Ask an Astronaut – Q&A with Terry Virts
Do you know what astronauts are good at? Clue: it’s not the whole zero-gravity, commanding a spaceship stuff…
We’ve realised that astronauts are actually expert flatmates too. Which is why we recently roped in former NASA astronaut, Terry Virts, to pass on his expert space-sharing expertise. He spent 7 MONTHS living alongside others on the International Space Station, so he knows a thing or two about close encounters of the flatsharing kind.
Q: What was the worst thing about being in space, and how did you cope with it?
The worst thing about being in space is being separated from friends and family. You have to change your attitude to stay in good spirits – I just kept thinking “I’ll be back on earth soon and I’ll enjoy my time and space while I have it”, which helped.
Q: What did you miss most when you were in space?
Aside from friends and family, a really good homemade meal was something that would’ve been pretty nice. The food in space isn’t all bad but it doesn’t compare to what we have down here on earth.
Q: How does it feel to sleep at zero gravity?
It’s wonderful. I’d float with my sleeping bag untethered and it was the most surreal experience. That’s something I definitely miss – I actually slept better in space than I do on earth.
Q: If you could decide where the next International Space Station could be, what would you go for?
I think the next destination for humans should be on the moon, and we should use it as a testing ground for how we will eventually get to Mars.
Q: What annoying habits did your fellow astronauts have?
Well, I flew with a great crew on expedition 43 and I honestly really enjoyed my time in space with them. But a few things that roommates on and off earth need to keep in mind are: 1) You should do your fair share of cleaning, 2) You have to respect each other’s privacy, and 3) You should help out whenever you can if someone needs a hand.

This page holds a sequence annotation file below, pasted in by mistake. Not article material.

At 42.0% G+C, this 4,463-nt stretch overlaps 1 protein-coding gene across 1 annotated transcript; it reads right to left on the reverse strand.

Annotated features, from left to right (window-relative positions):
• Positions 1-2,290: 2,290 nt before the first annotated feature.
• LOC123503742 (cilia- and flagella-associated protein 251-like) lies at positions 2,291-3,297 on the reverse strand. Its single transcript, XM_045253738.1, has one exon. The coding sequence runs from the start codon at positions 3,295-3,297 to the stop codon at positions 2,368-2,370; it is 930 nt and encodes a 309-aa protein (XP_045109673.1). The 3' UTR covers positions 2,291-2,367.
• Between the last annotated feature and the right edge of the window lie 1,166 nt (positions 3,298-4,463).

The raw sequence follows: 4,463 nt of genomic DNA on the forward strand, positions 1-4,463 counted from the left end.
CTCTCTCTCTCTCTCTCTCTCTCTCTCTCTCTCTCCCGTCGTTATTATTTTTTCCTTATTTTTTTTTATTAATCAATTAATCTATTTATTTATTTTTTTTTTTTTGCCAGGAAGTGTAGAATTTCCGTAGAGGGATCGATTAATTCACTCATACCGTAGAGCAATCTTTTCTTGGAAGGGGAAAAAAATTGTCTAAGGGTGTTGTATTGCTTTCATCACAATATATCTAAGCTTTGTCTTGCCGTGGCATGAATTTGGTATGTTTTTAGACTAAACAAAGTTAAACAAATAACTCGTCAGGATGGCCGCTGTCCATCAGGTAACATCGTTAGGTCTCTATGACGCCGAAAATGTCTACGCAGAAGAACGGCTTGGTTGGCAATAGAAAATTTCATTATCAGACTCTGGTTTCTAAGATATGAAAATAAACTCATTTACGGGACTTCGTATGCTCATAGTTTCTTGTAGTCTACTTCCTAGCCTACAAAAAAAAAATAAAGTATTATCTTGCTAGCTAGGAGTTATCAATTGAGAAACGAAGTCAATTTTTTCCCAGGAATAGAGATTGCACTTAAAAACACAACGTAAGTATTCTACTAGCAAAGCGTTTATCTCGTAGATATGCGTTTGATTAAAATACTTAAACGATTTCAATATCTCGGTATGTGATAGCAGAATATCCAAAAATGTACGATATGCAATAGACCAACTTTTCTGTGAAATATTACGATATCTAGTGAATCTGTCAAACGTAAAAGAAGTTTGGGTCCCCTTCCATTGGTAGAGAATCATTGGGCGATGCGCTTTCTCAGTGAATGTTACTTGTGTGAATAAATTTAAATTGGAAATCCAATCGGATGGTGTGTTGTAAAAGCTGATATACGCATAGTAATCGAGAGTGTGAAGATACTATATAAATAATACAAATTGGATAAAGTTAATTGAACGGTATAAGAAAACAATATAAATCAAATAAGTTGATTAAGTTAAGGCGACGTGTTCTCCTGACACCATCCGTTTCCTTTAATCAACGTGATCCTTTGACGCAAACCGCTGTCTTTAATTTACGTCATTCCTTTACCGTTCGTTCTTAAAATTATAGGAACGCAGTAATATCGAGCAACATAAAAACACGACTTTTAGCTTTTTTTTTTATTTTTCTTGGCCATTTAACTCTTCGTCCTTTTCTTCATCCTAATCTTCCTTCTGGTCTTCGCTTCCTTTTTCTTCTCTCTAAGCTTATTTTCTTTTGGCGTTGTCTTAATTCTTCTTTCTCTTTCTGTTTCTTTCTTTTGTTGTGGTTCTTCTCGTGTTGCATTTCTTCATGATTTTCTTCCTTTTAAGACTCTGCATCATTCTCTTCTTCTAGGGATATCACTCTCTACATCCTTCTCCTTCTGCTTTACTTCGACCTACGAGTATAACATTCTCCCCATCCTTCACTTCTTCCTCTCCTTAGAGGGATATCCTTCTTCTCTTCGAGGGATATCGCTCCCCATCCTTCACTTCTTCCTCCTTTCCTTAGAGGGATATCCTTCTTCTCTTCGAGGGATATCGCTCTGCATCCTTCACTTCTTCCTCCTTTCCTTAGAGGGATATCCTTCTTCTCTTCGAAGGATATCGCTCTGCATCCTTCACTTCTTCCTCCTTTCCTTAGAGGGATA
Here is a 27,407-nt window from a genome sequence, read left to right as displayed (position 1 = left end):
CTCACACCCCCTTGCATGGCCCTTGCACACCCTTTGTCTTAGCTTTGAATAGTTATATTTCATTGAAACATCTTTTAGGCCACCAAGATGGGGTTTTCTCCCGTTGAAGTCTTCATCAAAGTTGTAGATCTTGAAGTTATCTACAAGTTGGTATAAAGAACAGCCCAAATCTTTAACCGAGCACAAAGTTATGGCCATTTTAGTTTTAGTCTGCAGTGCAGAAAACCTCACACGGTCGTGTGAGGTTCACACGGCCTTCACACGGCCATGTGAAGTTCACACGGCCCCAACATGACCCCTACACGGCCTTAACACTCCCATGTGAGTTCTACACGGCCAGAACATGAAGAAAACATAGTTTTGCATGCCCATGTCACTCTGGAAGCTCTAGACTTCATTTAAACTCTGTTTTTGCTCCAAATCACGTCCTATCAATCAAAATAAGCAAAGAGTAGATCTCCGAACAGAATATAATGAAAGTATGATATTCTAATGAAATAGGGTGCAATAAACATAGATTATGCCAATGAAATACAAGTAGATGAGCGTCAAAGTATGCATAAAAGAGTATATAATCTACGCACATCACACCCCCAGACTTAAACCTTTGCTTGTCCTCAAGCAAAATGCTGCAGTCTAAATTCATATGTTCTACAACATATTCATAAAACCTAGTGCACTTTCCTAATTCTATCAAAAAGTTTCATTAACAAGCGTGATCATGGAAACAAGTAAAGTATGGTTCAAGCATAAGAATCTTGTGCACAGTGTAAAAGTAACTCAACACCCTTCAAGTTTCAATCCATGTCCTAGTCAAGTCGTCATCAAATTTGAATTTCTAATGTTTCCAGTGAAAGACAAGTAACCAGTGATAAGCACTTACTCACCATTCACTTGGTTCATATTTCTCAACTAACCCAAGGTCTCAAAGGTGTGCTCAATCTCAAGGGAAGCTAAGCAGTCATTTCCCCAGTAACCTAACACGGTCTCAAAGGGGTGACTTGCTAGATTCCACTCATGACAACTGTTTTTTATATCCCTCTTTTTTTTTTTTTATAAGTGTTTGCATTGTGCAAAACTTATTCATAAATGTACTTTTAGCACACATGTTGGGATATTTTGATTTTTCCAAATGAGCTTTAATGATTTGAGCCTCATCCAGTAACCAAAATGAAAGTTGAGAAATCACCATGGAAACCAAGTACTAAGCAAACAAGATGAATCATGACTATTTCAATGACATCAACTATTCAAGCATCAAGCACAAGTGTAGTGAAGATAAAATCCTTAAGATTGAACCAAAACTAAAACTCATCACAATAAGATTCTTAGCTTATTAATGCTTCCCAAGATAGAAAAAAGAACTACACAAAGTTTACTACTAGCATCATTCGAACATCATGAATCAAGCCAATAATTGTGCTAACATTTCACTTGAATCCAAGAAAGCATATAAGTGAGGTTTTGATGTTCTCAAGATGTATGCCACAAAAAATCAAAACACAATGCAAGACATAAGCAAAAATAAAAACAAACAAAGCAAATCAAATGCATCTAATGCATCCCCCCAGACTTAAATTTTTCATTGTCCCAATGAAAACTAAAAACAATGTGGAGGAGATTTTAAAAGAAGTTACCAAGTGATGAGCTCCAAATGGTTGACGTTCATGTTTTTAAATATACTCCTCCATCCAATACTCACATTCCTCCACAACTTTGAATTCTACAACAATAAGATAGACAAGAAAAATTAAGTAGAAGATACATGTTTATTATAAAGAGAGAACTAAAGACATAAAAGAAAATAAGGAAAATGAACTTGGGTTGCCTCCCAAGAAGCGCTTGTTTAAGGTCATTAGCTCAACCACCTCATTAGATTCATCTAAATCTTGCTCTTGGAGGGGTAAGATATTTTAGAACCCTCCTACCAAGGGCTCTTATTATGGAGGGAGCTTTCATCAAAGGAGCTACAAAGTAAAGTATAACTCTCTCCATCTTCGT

Q: What were the biggest challenges when living in this situation?
Trying to keep the crew together while everyone was on different schedules, doing different tasks and even speaking different languages! I made a real effort to have dinner with my Russian colleagues as often as I could, and speak Russian too – those things went a long way.
Q: Can you tell us about a time in space where you felt most at home?
The Russian psychologists sent us some MP3 files of sounds from earth – things like birds chirping, the ocean’s waves or rain, and we loved it. Hearing simple things like that helped keep me connected to our home planet.
Q: How does the weather look from the ISS?
Seeing weather was actually one of the most spectacular things in space. Hurricanes were awe-inspiring – although dangerous, so they were also foreboding. Thunderstorms (especially at night) were just spectacular – seeing all of that power and lightning flashes every second was amazing.
Q: What did you do when you had downtime? Did you come up with any silly games to stay entertained?
I took pictures or played around with Photoshop in my spare time. We rarely, if ever, had time scheduled to film or take photos, so every spare moment I had I tried to have a camera in my hand in front of a window.
Q: What’s the biggest landmark you can pick out up there? Does anything stand out?
What stood out to me is that you can’t really see human landmarks during the daytime. You can see cities but they’re light grey from the concrete during daylight. Other than that you can’t see things people have built. You can see airplane contrails and some boats, but otherwise it’s hard to point out human activity. It’s only at night when you see the city lights that you can tell there are people on the planet.
Q: How many UFOs have you seen?
As far as I know, none ;)
Q: What interesting things did you do up there?
My first mission was during the Winter Olympics in Canada, and my Japanese colleague had brought some small paper skis so we held a mini Winter Olympics in space. It was pretty fun to ski jumps while floating as you could do lots of spins and tricks before hitting the ground. It was also pretty easy to do pull ups in space!
Q: Did you help with any experiments?
Every day. Our mission there is to do science so I did all types of experiments on my body, chemistry, physics, materials science, biology...any kind of science you can think of here on earth, we probably have experiments for it on board the space station.
Q: What does the future hold for space travel?
I think in the near future space tourism will be happening – allowing people to take short several minute trips to the edge of space. In the long term I hope that America will lead an international effort to return to the moon and eventually take us to Mars. There’s a lot of support for that and I really hope it happens…
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